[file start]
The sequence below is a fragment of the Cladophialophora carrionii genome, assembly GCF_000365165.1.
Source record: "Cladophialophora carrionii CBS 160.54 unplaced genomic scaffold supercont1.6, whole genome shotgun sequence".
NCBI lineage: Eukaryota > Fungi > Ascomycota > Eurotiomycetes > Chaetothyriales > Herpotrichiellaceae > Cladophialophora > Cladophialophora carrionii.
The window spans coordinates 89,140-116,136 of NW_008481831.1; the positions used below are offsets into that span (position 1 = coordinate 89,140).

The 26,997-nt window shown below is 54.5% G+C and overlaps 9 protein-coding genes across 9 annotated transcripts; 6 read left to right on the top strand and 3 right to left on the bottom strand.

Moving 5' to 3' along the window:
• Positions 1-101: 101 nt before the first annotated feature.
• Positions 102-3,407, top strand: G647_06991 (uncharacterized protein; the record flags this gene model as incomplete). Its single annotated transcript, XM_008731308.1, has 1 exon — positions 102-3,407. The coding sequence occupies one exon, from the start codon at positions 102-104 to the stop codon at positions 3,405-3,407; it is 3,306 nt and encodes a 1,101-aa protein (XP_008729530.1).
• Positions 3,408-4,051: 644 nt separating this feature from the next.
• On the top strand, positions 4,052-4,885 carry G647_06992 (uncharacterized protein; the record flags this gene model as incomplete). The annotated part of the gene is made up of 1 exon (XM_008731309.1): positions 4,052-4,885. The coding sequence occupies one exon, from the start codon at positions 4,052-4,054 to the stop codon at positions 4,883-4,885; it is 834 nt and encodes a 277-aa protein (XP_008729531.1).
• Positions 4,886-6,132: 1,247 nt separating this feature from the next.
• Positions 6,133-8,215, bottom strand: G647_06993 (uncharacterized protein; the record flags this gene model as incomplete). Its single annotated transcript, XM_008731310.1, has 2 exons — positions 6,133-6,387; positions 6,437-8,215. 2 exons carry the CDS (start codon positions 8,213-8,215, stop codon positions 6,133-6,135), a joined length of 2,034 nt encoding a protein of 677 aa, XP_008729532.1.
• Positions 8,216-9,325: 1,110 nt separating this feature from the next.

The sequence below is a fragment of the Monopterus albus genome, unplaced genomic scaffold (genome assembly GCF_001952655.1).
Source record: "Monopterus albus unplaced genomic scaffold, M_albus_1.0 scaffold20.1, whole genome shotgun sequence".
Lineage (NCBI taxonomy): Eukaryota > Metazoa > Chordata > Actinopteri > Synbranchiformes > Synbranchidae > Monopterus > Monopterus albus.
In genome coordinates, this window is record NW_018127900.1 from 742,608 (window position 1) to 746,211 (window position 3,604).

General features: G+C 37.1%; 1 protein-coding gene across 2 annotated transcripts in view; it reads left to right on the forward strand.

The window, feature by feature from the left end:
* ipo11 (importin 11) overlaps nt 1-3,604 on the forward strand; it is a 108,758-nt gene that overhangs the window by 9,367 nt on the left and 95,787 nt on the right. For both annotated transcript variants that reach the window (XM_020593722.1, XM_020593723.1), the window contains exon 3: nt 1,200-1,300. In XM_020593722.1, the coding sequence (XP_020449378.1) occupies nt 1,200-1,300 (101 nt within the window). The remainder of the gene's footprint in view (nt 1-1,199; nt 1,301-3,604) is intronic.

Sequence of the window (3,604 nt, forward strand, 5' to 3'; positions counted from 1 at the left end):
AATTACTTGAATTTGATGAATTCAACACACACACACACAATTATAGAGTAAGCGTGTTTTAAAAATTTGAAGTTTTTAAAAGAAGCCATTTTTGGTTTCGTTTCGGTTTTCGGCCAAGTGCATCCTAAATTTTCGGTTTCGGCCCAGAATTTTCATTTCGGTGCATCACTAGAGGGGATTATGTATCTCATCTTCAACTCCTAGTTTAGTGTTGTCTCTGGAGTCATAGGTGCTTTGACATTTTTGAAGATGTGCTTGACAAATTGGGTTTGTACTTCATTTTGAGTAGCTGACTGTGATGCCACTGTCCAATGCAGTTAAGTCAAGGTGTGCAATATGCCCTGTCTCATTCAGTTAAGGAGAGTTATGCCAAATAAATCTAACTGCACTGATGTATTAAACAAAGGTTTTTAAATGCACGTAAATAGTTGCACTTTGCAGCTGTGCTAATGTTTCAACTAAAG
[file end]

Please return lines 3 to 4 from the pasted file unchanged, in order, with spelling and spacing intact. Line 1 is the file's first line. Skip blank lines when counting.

NCBI lineage: Eukaryota > Fungi > Ascomycota > Eurotiomycetes > Chaetothyriales > Herpotrichiellaceae > Cladophialophora > Cladophialophora carrionii.
The window spans coordinates 89,140-116,136 of NW_008481831.1; the positions used below are offsets into that span (position 1 = coordinate 89,140).